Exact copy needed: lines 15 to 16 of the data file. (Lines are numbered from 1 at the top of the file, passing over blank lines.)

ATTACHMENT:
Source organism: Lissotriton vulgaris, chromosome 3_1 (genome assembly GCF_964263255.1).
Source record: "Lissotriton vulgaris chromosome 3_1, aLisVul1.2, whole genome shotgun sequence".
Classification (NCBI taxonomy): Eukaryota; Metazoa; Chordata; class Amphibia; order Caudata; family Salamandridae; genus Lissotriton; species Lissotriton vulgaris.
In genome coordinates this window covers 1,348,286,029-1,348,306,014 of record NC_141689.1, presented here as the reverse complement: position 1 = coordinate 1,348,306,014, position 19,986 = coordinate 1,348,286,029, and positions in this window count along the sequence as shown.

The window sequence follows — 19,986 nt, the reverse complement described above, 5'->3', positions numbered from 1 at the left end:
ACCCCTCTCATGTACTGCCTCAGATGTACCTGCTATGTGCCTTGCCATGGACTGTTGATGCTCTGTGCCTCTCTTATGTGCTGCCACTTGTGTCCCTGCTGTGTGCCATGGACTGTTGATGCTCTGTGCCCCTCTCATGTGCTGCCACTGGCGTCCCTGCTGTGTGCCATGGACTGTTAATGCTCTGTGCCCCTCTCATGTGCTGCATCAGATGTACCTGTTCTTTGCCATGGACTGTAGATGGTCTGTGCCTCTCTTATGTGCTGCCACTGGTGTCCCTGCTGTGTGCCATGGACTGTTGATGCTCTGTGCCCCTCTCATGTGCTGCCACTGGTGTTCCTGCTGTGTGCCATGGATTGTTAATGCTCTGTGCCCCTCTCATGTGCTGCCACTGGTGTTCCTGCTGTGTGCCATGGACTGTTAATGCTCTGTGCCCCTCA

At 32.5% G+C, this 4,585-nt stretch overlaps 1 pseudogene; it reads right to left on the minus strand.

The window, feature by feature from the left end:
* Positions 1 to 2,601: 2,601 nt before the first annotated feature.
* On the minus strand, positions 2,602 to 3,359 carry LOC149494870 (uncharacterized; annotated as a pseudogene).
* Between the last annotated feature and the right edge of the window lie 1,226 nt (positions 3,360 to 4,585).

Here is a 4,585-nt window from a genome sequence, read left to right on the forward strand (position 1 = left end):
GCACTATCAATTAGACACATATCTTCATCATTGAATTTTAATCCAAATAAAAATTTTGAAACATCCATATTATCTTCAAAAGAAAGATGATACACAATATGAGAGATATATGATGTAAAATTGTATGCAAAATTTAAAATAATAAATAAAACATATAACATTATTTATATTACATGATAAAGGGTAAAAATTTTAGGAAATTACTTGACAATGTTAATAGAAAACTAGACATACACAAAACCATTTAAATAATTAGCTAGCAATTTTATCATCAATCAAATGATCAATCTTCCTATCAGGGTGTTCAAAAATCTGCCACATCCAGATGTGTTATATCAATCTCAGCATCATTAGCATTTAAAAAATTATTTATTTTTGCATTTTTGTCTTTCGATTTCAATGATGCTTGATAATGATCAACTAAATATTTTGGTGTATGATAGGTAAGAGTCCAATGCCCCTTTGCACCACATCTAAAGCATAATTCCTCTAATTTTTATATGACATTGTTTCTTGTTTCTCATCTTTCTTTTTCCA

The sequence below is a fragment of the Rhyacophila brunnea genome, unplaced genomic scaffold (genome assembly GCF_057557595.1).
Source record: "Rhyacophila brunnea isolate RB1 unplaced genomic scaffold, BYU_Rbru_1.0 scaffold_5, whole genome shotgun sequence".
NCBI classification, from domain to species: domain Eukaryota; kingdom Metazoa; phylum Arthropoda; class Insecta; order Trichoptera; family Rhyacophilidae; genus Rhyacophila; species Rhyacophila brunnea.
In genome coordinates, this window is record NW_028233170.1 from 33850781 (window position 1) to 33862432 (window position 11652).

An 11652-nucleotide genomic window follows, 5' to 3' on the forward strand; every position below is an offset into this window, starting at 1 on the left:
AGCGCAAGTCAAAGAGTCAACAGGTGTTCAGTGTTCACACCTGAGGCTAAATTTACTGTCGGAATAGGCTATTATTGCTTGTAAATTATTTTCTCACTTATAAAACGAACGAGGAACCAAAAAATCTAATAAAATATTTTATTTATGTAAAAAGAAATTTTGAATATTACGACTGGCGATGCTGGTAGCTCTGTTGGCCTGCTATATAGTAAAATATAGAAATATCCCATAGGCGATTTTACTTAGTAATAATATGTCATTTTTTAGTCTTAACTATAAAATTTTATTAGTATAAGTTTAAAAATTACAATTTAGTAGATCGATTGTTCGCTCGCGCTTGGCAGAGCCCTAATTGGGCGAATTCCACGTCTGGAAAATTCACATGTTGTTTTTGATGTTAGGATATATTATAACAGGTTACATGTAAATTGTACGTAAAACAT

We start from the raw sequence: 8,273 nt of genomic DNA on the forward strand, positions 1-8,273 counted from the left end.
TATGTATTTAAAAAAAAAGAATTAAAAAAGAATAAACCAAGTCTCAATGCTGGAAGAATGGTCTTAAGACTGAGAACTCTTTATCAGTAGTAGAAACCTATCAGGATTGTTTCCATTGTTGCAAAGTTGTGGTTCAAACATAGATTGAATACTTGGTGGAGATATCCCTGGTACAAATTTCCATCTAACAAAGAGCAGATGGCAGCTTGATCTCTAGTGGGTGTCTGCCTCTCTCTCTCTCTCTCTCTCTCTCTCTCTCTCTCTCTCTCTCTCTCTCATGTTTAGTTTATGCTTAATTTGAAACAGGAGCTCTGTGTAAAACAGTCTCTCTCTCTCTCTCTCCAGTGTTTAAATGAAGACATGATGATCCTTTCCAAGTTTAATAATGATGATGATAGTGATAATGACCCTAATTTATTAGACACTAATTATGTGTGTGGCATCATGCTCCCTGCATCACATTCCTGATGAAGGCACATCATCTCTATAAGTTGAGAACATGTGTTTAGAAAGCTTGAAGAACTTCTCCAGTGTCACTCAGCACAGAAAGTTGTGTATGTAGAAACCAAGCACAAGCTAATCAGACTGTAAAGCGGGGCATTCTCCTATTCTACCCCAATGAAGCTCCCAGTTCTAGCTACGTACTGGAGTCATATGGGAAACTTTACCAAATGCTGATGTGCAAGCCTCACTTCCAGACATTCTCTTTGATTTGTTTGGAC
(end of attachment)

Source record: "Rhyacophila brunnea isolate RB1 unplaced genomic scaffold, BYU_Rbru_1.0 scaffold_5, whole genome shotgun sequence".
NCBI classification, from domain to species: domain Eukaryota; kingdom Metazoa; phylum Arthropoda; class Insecta; order Trichoptera; family Rhyacophilidae; genus Rhyacophila; species Rhyacophila brunnea.